Chapter 3 of Martin&Shaw.


Last time we discussed types of accelerators and beams, and the properties of particles that can conceivably be measured.

Experimental Methods

Interactions of Particles with Bulk Matter

Kinematics of Scattering with Atomic Electrons

As a prelude to the calculations for a particle traversing bulk matter, let's consider the situation where a particle of mass m, four-momentum pi, scatters from atomic electrons which we'll treat as being at rest. After the collision, the particle has 4-momentum pf and the electron is ejected from the atom with 4-momentum pe. We can solve this situation in general, but we are specifically interested in the case of maximum momentum transfer. This occurs when the electron momentum is in the same direction as the momentum of the incoming particle. In this situation, conservation of energy/momentum gives:

|pi| = |pf| + |pe|
(pi2 + m2)½ = (pf2 + m2)½ + (pe2 + me2)½

Scattering Probabilities

Møller scattering

Φcol(Ei,Ef)dEf = 2Cmec2dEf[Ei/{Ef(Ei - Ef)} - 1/Ei]2

or by factoring out the first term in the square brackets:

Φcol(Ei,Ef)dEf = 2C {mec2Ei2 dEf/((Ei - Ef)2 Ef2)} [1 - Ef/Ei + (Ef/Ei)2]2

Bhabha scattering

Φcol(Ei,Ef)dEf = 2C (mec2dEf/Ef2) [1 - Ef/Ei + (Ef/Ei)2]2

Scattering of spin 0 particles of mass m

Φcol(Ei,Ef)dEf = (2Cmec22) (dEf/Ef2) [1 - β2 (Ef/Ef max)]

Scattering of spin ½ particles of mass m

Φcol(Ei,Ef)dEf = (2Cmec22) (dEf/Ef2) [1 - β2 (Ef/Em) + ½{Ef/(Ei + mc2)}2]

Scattering of spin 1 particles of mass m

Φcol(Ei,Ef)dEf = (2Cmec22) (dEf/Ef2) [(1 - β2 (Ef/Em))(1 + (1/3)(Ef/Ec)) + (1/3)(Ef/(Ei + mc2))2(1 + ½(Ef/Ec))]
where Ec = m2c2 / me.

Multiple Coulomb Scattering (MCS)

Particles lose little energy in collisions with atomic nuclei, but their trajectory will be perturbed. We say that particles are scattered when passing through matter due to electromagnetic interactions with the nucleus (Coulomb scattering). This scattering is analogous to Rutherford scattering. For single interactions, the resulting distribution of scattered angles can be calculated similarly to the Rutherford scattering formula.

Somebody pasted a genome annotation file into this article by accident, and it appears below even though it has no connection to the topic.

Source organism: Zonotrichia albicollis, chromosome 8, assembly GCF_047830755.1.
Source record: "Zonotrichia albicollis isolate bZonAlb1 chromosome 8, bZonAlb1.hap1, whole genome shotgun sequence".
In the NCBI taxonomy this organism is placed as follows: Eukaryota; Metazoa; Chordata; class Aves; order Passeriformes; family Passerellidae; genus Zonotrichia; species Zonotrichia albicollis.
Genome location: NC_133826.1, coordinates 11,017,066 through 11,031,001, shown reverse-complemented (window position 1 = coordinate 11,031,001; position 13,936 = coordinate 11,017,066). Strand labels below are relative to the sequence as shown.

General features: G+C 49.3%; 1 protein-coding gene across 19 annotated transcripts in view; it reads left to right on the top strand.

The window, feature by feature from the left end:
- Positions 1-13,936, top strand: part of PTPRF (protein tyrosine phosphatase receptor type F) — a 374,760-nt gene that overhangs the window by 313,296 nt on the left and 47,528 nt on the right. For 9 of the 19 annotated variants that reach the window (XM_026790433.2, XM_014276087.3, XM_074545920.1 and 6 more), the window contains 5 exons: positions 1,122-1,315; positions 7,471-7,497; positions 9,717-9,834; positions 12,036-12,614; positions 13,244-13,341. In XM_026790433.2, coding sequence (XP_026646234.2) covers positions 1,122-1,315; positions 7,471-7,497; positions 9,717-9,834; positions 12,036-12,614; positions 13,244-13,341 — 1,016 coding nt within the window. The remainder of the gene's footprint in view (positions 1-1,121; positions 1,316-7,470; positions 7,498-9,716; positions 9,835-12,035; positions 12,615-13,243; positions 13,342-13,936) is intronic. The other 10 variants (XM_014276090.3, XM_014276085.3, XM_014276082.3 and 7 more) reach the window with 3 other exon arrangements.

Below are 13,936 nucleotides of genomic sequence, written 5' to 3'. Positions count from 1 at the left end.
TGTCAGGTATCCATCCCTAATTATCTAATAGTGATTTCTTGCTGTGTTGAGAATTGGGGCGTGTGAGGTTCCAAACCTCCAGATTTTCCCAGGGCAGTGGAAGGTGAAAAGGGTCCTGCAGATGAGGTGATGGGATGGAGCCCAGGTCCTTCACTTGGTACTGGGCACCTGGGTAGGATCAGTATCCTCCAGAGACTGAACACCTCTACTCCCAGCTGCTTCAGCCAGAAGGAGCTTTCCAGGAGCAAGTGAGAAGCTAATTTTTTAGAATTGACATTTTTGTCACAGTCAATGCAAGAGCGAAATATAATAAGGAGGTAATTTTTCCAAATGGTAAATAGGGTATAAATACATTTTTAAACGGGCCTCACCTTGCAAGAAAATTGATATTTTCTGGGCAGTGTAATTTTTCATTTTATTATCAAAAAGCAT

Normally particles must traverse modest thicknesses of material in which they can experience many scatters. This is the case we are now interested in and it is called multiple coulomb scattering or MCS for short. After many scatters, the resulting distribution of scattered angles is roughly Gaussian:

P(θ)dθ = (2π)-1/2θ0-1 exp(-θ2/2θ02)dθ
with θ0 given by:
θ0 = (13.6MeV/βcp)z(x/X0)1/2 [1 + 0.038ln(x/X0)].
The quantity X0 is called the radiation length of the material. It characterizes electromagnetic interactions with nuclei of the material.

Electromagnetic Showers


High energy charged particles lose energy primarily through bremstrahlung. However, except for electrons, this occurs for energies greater than about 100 GeV. For electrons, bremstrahlung becomes important for energies greater than about 10 MeV! This difference is exploited as a way to identify a charged particle as an electron.

The average energy of an electron after traversing a thickness X of a medium is:

<E> = E0 exp(-X/X0)
where X0 is the radiation length of the material. Radiation lengths of materials used in experiments are listed in the table of atomic and nuclear properties handed out today. To give you an idea of the magnitudes, they range from about 0.3cm for platinum to 650m for methane gas at 1 atm. and 20°C. The radiation length sets the scale for a detector designed to measure the energy deposited when an electron is stopped, an electromagnetic calorimeter. Typically a calorimeter must have a thickness of 10 to 20 radiation lengths.


Absorption of γ-rays in matter is dominated by Compton scattering and pair production. The length scale for these processes is again governed by the radiation length of the medium. An electromagnetic calorimeter is therefore capable of measuring the energies of electrons and photons.

Hadronic Showers

Hadrons are all particles bound by the strong force, that is, those composed of quarks, the mesons (q and qbar) and baryons (3 quarks or 3 anti-quarks). The nuclei of atoms are composed of hadrons. The collision of a hadron with a nucleus has a large cross section for inelastic interaction, of order 1 barn, with a length scale given by the interaction length of the medium. (Electrons and photons will be stopped in a relatively short distance, radiation lengths are significantly smaller than interaction lengths.) The muons have relatively small cross sections for inelastic interaction.

The interaction lengths, λI, for materials used in particle physics experiments are tabulated in the handout.

Cerenkov Radiation

When the velocity of a particle exceeds the phase velocity of light in a (transparent) medium, Cerenkov radiation is emitted. The threshold velocity for emission is βt=1/n where n is the index of refraction. The existence or lack of Cerenkov radiation then sets a lower or upper limit on a particle's velocity. The light is emitted at a particular angle, the Cerenkov angle, given by

θc = arccos(1/nβ) = Sqrt{2(1-1/nβ)} for small θc
The number of photons emitted is approximately:
N = L (α2z2)/(remec2)<sin2θc>
where <sin2θc> is the energy average of the square of the sine of the Cerenkov angle.

Copyright © Robert Harr 2005